First published in 1956, John Okada’s debut novel was essentially forgotten twice. No-No Boy was hardly read in the ’50s, then rediscovered in the ’70s (thanks in part to a 1976 SW story by Frank Chin) and republished by the University of Washington Press in 1979. more...

Best Comics Incubator
Led by its mustachioed editor Marc Palm, The Intruder quarterly comics compendium has become the clarion call of Seattle’s new guard of alt-comix masterminds. Not since the ’90s heyday of Pete Bagge and Jim Woodring has our city been blessed with such a glut of amazing illustrators. more...

Best Comic Convention
When I walked into Short Run last year, I had no idea it was going to change my life. By the end of the night I’d met some of the most inspiring local artists I’d ever come into contact with, and carried out an enormous haul of indie comics. more...

Best Local Internet Celebrity
Every day, Lindy West wakes up, trudges through hordes of horrifying baby-men who threaten her on the Internet, and proceeds to get her feminist on via her brilliant writing at Jezebel.com. Thank God she does—in a world where Hobby Lobby can steamroll through the Supreme Court at the expense of women’s right to their bodies, we need her now more than ever. more...


Music

Best Rock Band
As Hobosexual, Ben Harwood and Jeff Silva aren’t the only guitar/drums duo in town, but they’re the most badass. With detuned fuzzy guitars and hard-grooving riffs, the pair has been pummeling the Pacific Northwest with their stoner rock since 2010. more...

Best Metal Band
Over the years, metal has become so laden with heavy subgenres that it’s getting harder to apply the original term to any band. But no one in town is doing heavy better than Great Falls. more...

Best Underage Band
Tigerlily, Bird, and Emiko Cooley are Bleachbear, arguably the coolest teen girls in Seattle right now. Thoughtful, intelligent, and talented, it’s hard to believe they’re between 14 and 16. more...

Best Queer Band
Wishbeard have a self-proclaimed “boy band” following among queer teenage girls. Beyond lead singer Bryn Santillan’s cameo in Mary Lambert’s “She Keeps Me Warm” video, there’s good reason—these ladies aren’t only dreamy personalities, they also craft some of Seattle’s dreamiest music. more...

Best Punk Band
Black Flag’s masculine shirtless shouting be damned—with all the screaming and bodily fluids involved, nothing’s more punk rock than squeezing another human being out of you. Seattle supergroup Childbirth upped the punx on everyone this year by slipping on maternity gowns and putting out a cassette, with a fetus wearing shades on the cover, called It’s a Girl! more...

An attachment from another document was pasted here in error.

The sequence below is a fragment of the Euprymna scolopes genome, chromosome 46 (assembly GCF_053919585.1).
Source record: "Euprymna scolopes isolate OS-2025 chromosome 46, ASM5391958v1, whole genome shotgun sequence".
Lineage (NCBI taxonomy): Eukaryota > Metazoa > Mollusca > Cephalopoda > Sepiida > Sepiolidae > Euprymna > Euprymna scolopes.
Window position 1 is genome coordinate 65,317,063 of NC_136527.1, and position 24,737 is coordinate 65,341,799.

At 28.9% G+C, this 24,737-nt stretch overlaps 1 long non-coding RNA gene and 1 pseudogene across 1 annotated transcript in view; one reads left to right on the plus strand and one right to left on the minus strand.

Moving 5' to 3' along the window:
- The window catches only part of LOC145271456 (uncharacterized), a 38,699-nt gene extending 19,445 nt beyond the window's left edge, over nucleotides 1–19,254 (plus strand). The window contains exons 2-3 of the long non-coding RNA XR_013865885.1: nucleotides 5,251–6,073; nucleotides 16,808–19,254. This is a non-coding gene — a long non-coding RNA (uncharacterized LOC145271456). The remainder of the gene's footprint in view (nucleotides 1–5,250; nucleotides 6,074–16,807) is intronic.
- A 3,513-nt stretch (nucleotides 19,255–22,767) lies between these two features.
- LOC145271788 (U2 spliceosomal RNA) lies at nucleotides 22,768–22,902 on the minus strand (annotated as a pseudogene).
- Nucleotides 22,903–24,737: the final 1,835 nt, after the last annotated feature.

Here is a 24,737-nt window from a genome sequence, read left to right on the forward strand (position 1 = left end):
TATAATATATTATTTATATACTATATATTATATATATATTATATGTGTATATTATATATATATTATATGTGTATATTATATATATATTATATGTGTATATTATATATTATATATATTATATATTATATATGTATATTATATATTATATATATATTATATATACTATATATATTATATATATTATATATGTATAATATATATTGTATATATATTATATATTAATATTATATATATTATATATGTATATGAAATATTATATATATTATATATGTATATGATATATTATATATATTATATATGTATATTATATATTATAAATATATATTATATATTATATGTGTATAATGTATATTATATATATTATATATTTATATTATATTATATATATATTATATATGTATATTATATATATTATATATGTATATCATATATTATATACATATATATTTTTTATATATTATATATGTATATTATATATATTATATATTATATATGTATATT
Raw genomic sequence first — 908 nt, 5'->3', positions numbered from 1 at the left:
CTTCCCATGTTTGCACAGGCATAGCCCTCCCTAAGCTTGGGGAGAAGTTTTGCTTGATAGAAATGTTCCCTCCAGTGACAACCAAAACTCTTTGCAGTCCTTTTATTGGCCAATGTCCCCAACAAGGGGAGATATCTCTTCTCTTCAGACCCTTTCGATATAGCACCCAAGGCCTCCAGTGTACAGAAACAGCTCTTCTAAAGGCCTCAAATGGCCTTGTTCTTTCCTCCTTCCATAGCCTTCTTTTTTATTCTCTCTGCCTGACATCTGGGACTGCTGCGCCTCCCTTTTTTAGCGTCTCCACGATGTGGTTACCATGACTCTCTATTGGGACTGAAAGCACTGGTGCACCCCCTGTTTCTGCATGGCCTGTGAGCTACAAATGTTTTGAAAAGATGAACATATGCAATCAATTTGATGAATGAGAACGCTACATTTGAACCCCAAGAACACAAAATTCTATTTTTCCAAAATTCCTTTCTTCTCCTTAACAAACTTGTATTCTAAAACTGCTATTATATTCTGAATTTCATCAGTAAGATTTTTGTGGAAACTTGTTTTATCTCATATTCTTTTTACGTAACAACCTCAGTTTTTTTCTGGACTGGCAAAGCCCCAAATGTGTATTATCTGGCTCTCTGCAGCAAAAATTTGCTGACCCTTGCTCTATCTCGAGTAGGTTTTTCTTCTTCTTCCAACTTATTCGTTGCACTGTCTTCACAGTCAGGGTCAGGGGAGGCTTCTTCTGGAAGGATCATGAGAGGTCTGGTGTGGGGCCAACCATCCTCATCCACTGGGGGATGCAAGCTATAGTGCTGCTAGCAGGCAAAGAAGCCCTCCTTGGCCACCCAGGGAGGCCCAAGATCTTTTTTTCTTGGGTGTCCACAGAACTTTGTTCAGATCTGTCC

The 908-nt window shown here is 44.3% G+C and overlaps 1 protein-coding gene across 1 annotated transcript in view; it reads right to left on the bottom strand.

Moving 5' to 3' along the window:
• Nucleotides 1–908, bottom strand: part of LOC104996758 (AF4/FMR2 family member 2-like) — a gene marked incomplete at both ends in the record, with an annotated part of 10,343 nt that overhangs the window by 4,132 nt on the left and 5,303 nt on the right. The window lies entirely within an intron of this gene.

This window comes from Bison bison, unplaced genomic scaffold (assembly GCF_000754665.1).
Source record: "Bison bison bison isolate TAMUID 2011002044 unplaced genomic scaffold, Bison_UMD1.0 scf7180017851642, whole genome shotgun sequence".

Best Side Project
Tendai “Baba” Maraire’s father Dumi single-handedly brought the beautiful sounds of the mbira to U.S. shores in the ’70s during his time as an ethnomusicologist at the UW. Tendai carried on the legacy by blending the sounds of that haunting African thumb piano with avant-hip-hop as half of Seattle’s celebrated Shabazz Palaces. more...

Best Musical Utility Player
While at Cornish, 24-year-old multi-instrumentalist Lena Simon dabbled in a little bit of a lot, studying everything from classical clarinet (her most proficient instrument) and composing music for Javanese gamelan while joining three widely respected indie bands: Pollens, Tomten, and Throw Me the Statue. Last year she added Kairos, her new electronic project, to the load, and it’s since signed to the recently defunct Fin Records. more...

Best Jazz Combo
Over the past year, there has been almost-unanimous praise for Industrial Revelation from the Seattle music press. After the release of the curt and courteous LP Oak Head last fall, the quartet became the first full-fledged jazz combo in a while to break out of the dark and dusty confines of jazzdom, edging its way into the slightly brighter lights of the local music mainstream. more...

Best Club DJs
For all Seattle accomplishes on the indie, folk, electro, and hip-hop circuits, its one Achilles heel is the largely lukewarm club scene. That’s why when the DJs of the Emerald City Soul Club roll into Lo-Fi the second Saturday of every month, toting crates upon crates of obscure soul records, tastemaking, dance-starved night owls freak out in the best way possible. more...

Best Country Artist
We’ve dubbed him Seattle’s “man of pedal steel,” and for good reason. Country Dave Harmonson—when not playing with Cahalen Morrison and Country Hammer, Ganges River Band, Country Lips, Annie Ford Band, the Swearengens, Side Saddle, T & D Revue, Tequila Rose, Wes Jones Band, Papillion Saints, or Zoe Muth—leads his own group, Country Dave’s Pickin’ Crew, a twang-tinged country band of the highest order. Whether it’s a Waylon cover you’re craving or just the lively reverb of lap steel guitar, with his own group or one of his friends’, Country Dave delivers and then some. more...

Best Roots Band
Though the pair has lately branched out in pursuit of other collaborations and solo work, the Seattle country-folk world would feel the loss should Cahalen Morrison and Eli West go their own ways altogether. Their latest release, I’ll Swing My Hammer With Both Hands, is the duo’s best yet, a string-filled (specifically banjo, mandolin, bouzouki, dobro, and guitar-filled) Pacific Northwest folk story with songs like the sprightly minor-keyed “Fiddlehead Fern” and the roving river chantey “Off the Chama.” more...